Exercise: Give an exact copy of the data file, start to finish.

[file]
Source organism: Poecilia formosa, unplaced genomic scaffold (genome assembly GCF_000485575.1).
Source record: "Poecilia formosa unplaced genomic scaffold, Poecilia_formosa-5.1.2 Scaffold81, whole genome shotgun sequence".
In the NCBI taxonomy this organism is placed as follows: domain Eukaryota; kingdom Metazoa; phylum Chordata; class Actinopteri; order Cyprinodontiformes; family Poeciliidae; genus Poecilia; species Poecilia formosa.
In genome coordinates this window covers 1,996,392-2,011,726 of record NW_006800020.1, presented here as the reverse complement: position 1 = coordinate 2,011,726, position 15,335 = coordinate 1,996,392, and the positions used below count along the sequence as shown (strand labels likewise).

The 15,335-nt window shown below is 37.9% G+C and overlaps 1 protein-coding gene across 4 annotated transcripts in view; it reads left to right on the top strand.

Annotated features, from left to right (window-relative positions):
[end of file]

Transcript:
Source organism: Poecilia formosa, unplaced genomic scaffold (genome assembly GCF_000485575.1).
Source record: "Poecilia formosa unplaced genomic scaffold, Poecilia_formosa-5.1.2 Scaffold81, whole genome shotgun sequence".
In the NCBI taxonomy this organism is placed as follows: domain Eukaryota; kingdom Metazoa; phylum Chordata; class Actinopteri; order Cyprinodontiformes; family Poeciliidae; genus Poecilia; species Poecilia formosa.
In genome coordinates this window covers 1,996,392-2,011,726 of record NW_006800020.1, presented here as the reverse complement: position 1 = coordinate 2,011,726, position 15,335 = coordinate 1,996,392, and the positions used below count along the sequence as shown (strand labels likewise).

The 15,335-nt window shown below is 37.9% G+C and overlaps 1 protein-coding gene across 4 annotated transcripts in view; it reads left to right on the top strand.

Annotated features, from left to right (window-relative positions):